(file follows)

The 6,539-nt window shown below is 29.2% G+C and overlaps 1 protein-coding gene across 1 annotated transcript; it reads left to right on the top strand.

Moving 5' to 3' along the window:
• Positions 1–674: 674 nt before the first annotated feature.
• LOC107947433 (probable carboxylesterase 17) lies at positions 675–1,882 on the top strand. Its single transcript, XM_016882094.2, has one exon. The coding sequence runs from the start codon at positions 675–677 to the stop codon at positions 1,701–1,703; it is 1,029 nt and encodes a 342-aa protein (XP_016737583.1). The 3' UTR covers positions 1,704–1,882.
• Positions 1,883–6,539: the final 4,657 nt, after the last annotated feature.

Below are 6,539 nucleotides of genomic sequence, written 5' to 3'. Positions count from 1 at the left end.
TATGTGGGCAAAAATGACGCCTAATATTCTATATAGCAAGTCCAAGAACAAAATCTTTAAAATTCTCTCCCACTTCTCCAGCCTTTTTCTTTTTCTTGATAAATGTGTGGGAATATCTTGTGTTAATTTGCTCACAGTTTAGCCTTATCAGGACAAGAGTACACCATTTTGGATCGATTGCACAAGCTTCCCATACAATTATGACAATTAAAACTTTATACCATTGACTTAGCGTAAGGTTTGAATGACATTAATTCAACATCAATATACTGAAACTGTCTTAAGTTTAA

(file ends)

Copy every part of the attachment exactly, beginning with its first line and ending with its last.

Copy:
The 6,539-nt window shown below is 29.2% G+C and overlaps 1 protein-coding gene across 1 annotated transcript; it reads left to right on the top strand.

Moving 5' to 3' along the window:
• Positions 1–674: 674 nt before the first annotated feature.
• LOC107947433 (probable carboxylesterase 17) lies at positions 675–1,882 on the top strand. Its single transcript, XM_016882094.2, has one exon. The coding sequence runs from the start codon at positions 675–677 to the stop codon at positions 1,701–1,703; it is 1,029 nt and encodes a 342-aa protein (XP_016737583.1). The 3' UTR covers positions 1,704–1,882.
• Positions 1,883–6,539: the final 4,657 nt, after the last annotated feature.

Below are 6,539 nucleotides of genomic sequence, written 5' to 3'. Positions count from 1 at the left end.
TATGTGGGCAAAAATGACGCCTAATATTCTATATAGCAAGTCCAAGAACAAAATCTTTAAAATTCTCTCCCACTTCTCCAGCCTTTTTCTTTTTCTTGATAAATGTGTGGGAATATCTTGTGTTAATTTGCTCACAGTTTAGCCTTATCAGGACAAGAGTACACCATTTTGGATCGATTGCACAAGCTTCCCATACAATTATGACAATTAAAACTTTATACCATTGACTTAGCGTAAGGTTTGAATGACATTAATTCAACATCAATATACTGAAACTGTCTTAAGTTTAA